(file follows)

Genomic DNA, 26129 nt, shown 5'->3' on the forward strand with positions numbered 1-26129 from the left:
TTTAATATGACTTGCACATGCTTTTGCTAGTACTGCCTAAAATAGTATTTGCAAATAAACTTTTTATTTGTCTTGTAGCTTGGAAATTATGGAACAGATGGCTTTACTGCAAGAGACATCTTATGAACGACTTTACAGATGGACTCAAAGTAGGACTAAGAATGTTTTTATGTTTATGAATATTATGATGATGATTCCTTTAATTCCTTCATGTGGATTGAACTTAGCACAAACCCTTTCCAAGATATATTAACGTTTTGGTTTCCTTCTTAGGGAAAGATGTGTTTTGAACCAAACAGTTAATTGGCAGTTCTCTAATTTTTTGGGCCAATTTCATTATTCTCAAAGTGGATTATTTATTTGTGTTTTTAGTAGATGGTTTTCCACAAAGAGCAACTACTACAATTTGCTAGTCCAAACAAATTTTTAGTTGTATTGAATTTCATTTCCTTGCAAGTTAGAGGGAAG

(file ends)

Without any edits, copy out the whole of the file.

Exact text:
Genomic DNA, 26129 nt, shown 5'->3' on the forward strand with positions numbered 1-26129 from the left:
TTTAATATGACTTGCACATGCTTTTGCTAGTACTGCCTAAAATAGTATTTGCAAATAAACTTTTTATTTGTCTTGTAGCTTGGAAATTATGGAACAGATGGCTTTACTGCAAGAGACATCTTATGAACGACTTTACAGATGGACTCAAAGTAGGACTAAGAATGTTTTTATGTTTATGAATATTATGATGATGATTCCTTTAATTCCTTCATGTGGATTGAACTTAGCACAAACCCTTTCCAAGATATATTAACGTTTTGGTTTCCTTCTTAGGGAAAGATGTGTTTTGAACCAAACAGTTAATTGGCAGTTCTCTAATTTTTTGGGCCAATTTCATTATTCTCAAAGTGGATTATTTATTTGTGTTTTTAGTAGATGGTTTTCCACAAAGAGCAACTACTACAATTTGCTAGTCCAAACAAATTTTTAGTTGTATTGAATTTCATTTCCTTGCAAGTTAGAGGGAAG